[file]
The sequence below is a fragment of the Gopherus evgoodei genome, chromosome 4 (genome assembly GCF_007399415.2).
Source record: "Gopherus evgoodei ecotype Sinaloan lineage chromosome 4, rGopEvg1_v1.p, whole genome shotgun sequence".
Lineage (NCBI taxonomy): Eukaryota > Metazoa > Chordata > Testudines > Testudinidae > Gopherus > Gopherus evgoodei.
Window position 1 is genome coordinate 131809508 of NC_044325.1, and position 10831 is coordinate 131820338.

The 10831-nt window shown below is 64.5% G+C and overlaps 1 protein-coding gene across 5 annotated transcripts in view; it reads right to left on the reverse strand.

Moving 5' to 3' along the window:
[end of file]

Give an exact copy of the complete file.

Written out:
The sequence below is a fragment of the Gopherus evgoodei genome, chromosome 4 (genome assembly GCF_007399415.2).
Source record: "Gopherus evgoodei ecotype Sinaloan lineage chromosome 4, rGopEvg1_v1.p, whole genome shotgun sequence".
Lineage (NCBI taxonomy): Eukaryota > Metazoa > Chordata > Testudines > Testudinidae > Gopherus > Gopherus evgoodei.
Window position 1 is genome coordinate 131809508 of NC_044325.1, and position 10831 is coordinate 131820338.

The 10831-nt window shown below is 64.5% G+C and overlaps 1 protein-coding gene across 5 annotated transcripts in view; it reads right to left on the reverse strand.

Moving 5' to 3' along the window: